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FILE - In this Dec. 2, 2020, file photo, Arizona Gov. Doug Ducey speaks at a press conference in Phoenix.  In the summer of 2021 Ducey signed into law several measures that restricted the power of local governments to enact COVID-19 protection measures. On Monday, Sept. 27 a judge struck down Arizona laws prohibiting public school districts from imposing mask requirements, colleges from requiring vaccinations for students and communities from establishing vaccine passports for people to show they were vaccinated. (AP Photo/Ross D. Franklin, Pool, File)

 

The Arizona Supreme Court on Tuesday unanimously upheld a lower court judgment that found the Republican-controlled Legislature violated the state constitution by including new laws banning school mask mandates and a series of other measures in unrelated budget bills.

The swift ruling from the state’s high court came less than two hours after the seven justices heard arguments in the state’s appeal of a trial court judge’s ruling. The justices had hammered Solicitor General Beau Roysden with questions about the Legislature’s inclusion of policy as different as dog racing and secure ballot paper in one of the budget bills.

The state constitution says each bill must cover but one subject with each item properly connected to others. Separately, the titles of each bill must reflect the contents and give lawmakers and the public adequate notice of the contents.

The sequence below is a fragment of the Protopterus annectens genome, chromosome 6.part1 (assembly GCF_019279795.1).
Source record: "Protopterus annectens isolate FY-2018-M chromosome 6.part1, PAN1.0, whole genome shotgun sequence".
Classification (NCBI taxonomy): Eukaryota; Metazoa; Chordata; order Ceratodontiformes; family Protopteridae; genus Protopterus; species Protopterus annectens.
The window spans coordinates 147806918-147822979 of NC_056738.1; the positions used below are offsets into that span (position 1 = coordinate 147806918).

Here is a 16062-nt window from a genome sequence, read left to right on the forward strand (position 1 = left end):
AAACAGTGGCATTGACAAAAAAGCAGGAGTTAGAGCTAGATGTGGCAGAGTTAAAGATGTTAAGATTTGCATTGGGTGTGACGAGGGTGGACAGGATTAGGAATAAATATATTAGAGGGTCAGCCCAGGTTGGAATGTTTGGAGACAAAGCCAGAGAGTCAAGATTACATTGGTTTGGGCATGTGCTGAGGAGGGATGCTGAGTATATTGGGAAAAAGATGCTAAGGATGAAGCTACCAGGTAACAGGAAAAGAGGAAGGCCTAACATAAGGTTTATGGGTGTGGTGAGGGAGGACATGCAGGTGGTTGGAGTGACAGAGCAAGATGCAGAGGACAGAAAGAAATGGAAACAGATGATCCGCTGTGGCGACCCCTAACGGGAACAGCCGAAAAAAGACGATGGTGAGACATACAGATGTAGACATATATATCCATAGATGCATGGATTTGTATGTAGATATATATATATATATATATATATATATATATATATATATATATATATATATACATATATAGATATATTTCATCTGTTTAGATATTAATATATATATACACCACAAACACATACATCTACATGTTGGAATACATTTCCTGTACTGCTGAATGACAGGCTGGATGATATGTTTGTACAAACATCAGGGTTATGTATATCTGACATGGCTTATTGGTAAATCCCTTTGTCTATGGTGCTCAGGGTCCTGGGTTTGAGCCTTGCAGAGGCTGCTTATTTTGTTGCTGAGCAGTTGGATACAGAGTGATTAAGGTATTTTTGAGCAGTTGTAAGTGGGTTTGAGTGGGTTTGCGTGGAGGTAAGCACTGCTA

The decision will have far-reaching ramifications for the Legislature. Republicans who control the Senate and House have worked around that requirement for years, slipping policy items into budget bills. This year, the Legislature was particularly aggressive and packed the 11 bills that make up the budget with a hodgepodge of conservative policy items, some of which had failed as standalone bills.

The court upheld a September ruling from Maricopa County Superior Court Judge Katherine Cooper that blocked the school mask ban and a host of other provisions in the state budget package from going into force on Sept. 29. Cooper found that provisions in three budget bills — including the ban on school mask mandates — violated the title rule. She blocked those provisions while allowing the rest of the bills funding education, universities and criminal justice to take effect.

She entirely struck down another budget bill because it violated the single subject rule. The Legislature had packed it with a conservative wish list of unrelated policy including a ban on local governments imposing COVID-19 restrictions, requiring special security paper to be used on ballots and allowing the Game and Fish Department to register voters and a required investigation of social media companies.

Other provisions included a special committee to review the 2020 election, stripping Democratic Secretary of State Katie Hobbs of her duty to defend election laws and handing it to the Republican Attorney General Mark Brnovich and converting dog racing permits to harness racing licenses.

“Can you tell me, and this is a serious question, how dog and harness racing relates to anti-fraud ballot paper in order for us to find a single subject within SB1819,” Justice Bill Montgomery asked Roysden.